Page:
First post, by pishposh
This one has me beat.
I recently thought I'd give Procomm Plus 2.01 a try under DOSBox. It's a terminal emulator from ~1990 for serial modems.
Dug up my old U.S. Robotics 56K Sportster external modem, connected it to COM1 on my PC, and set that port in Windows' Device Manager for 115200/N81/hardware flow control. Then started Procomm Plus under DOSBox, configured it for COM1 (serial1=directserial realport:COM1 was in my DOSBox config file BTW), set its terminal baud rate to 115200/N81/hardware flow control, and ... INSTANT GRATIFICATION! 😀 I could talk to my modem via its AT command set just fine.
First thing I did was check how quickly Procomm Plus was able to communicate with the modem. My particular modem model has an proprietary AT command that causes the modem to spew a full list of all the other AT commands it supports -- a rather long list, about 50 lines or so worth. So, I used that command just to visually gauge about how quickly Procomm Plus was able to receive data from my true hardware modem with DOSBox as middleman. Result? Only word I can use to describe what I saw would be: "BAM!" Or put another way, DOXBox was not slowing Procomm Plus down much if at all -- looked like I was getting a full 115200 bps between Procomm Plus and the modem itself. The entire output of the modem's long help screen finished displaying damned near instantaneously. Just for fun, I then changed Procomm Plus' terminal baud rate to 300 baud, and repeated the same command. Result? Excruciating slowness! Just like in the bad old days of real 300 baud modems. The thing was truly running at 300 baud. 😀 So, right back to 115200 I went.
Next test was finding a BBS that still had a dial-in number. I managed to connect just fine at 52000 bps, and the on-screen text display speed looked exactly correct for what I remembered of those speeds in the BBS'ing days.
Anyway: That's where my fast speeds stopped, however.
The next thing I tried was switching DOSBox to its internal modem emulator (serial1=directserial realport:COM1 -> serial1=modem). Unfortunately, as soon as I did that, everything became slooooow. Absolutely every server I connected to ... whether a telnet BBS (e.g. "ATDT vert.synchro.net:23"), or my usenet server ("ATDT cnews.newsguy.com:119"), seemed be running at a speed reminiscent of 2400 or maybe 4800 baud. (I could literally watch the cursor move across the screen as each line of text came through.) Sure enough, the DOSBox console window was indicating "CONNECT 57600", and Procomm Plus' terminal baud rate was still set at 115200. Yet somehow, it was as if the "terminal baud rate" for DOSBox's emulated modem wasn't any faster than 2400-4800.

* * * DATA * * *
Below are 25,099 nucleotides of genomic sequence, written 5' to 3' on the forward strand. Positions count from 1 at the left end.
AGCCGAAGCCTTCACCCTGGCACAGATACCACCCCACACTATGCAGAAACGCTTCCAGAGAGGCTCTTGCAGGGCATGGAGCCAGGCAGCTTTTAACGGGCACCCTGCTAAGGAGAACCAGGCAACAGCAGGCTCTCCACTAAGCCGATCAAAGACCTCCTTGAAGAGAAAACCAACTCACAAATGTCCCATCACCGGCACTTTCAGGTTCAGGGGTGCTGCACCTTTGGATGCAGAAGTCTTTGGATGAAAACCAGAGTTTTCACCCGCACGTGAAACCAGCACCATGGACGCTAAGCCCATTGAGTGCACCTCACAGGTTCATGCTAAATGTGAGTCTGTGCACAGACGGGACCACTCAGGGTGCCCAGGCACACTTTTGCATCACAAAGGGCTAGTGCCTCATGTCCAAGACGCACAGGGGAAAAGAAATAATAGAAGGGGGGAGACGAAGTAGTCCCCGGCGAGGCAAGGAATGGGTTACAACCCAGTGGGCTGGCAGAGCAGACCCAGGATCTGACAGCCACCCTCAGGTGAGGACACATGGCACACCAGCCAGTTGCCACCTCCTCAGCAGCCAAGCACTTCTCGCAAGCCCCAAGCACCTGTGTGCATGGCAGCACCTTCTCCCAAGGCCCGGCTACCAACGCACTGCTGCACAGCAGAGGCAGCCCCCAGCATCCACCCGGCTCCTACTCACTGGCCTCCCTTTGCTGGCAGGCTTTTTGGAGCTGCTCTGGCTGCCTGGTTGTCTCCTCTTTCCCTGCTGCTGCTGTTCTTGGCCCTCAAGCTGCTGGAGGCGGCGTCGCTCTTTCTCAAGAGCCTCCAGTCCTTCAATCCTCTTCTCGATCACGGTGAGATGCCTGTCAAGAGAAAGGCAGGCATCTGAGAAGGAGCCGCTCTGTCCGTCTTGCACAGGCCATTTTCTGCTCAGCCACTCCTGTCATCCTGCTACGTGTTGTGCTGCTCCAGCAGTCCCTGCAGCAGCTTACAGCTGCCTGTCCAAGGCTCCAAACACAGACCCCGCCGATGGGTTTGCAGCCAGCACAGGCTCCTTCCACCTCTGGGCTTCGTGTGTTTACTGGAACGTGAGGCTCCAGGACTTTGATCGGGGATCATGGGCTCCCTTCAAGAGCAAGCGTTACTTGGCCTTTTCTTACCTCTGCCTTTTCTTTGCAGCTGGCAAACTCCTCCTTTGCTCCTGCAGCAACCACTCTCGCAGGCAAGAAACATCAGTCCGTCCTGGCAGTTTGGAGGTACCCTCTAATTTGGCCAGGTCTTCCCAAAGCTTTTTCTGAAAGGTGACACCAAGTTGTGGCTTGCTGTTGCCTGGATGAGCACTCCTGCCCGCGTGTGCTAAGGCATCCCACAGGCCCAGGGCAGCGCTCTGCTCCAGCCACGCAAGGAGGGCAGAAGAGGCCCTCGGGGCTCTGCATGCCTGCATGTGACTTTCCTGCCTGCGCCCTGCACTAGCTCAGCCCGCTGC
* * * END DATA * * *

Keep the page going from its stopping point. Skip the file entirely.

Stranger still, when I changed Procomm Plus' terminal baud rate to 300 just to see what happen, it DID NOT slow anything down -- same exact 2400-4800 baud apparent (to the eye) speed.
Bottom line: I suspect DOSBox has some obscure setting, somewhere, that controls the DTR baud rate of its internal modem -- perhaps set at a default in the range of 2400-4800 so older games can cope with the speed of incoming data? Perhaps this default rate is even configurable with one of the emulated modem's AT commands. I dunno. Problem is, no matter how much documentation I read, I cannot find any such setting. 🙁
* This is a brand new DOSBox installation (for this computer). Nothing was changed in the configuration file except the serial1= line (as indicated above), and also, under [CPU], I set cputype=pentium_slow.
* Motherboard = Dell OEM (2003 "Precision M60" laptop)
* Processor type and speed = Intel 2.0 GHz single core
* Amount and type of RAM = 2 GB (no other programs running, no disk swap activity at the time I was using DOSBox)
* Video board w/ RAM amount and type = NVIDIA QuatroFX Go1000
* Sound board = (irrelevant?)
* Operating system = XP SP2
* Reproducibility of problem = always
* I am on 3.0/768 DSL, and its pipe was/is wide open and not saturated
Attached is a video I made with CamStudio (MSVIDEO codec, but plays fine in VLC) illustrating the problem. This video demonstrates three things (in this order):
* Me starting Procomm Plus and connecting to a telnet BBS. Notice the 2400/4800 baud like speed. Gah!
* Me disconnecting from the BBS and connecting to my ISP's SMTP server. Here, I type EHLO a few times in a row (because it spits out a medium-sized chunk of text in response). Reason: just to demonstrate that the same slowness occurs with a totally different server. (Note: the SMTP server seems faster, but only because it's not bogged down by ANSI color codes. If you look carefully though, you'll see that the screen output speed is still regrettably slow -- nowhere near what 115200 looks like (the maximum terminal rate Procomm Plus just happens to be capable of and which I lust after! 😉)
* Finally, I set DOSBox aside and start a generic Windows telnet client and connect it to that same SMTP server, and again run the EHLO command a few times in a row. This, I just did for A/B comparison purposes. As can be seen, in my Windows telnet client, the SMTP server's responses to EHLO are instantaneous, unlike when I saw them via DOSBox's emulator modem.
So. Yup. Something about DOSBox's emulated modem is throttling me.
Help? Please? 🤣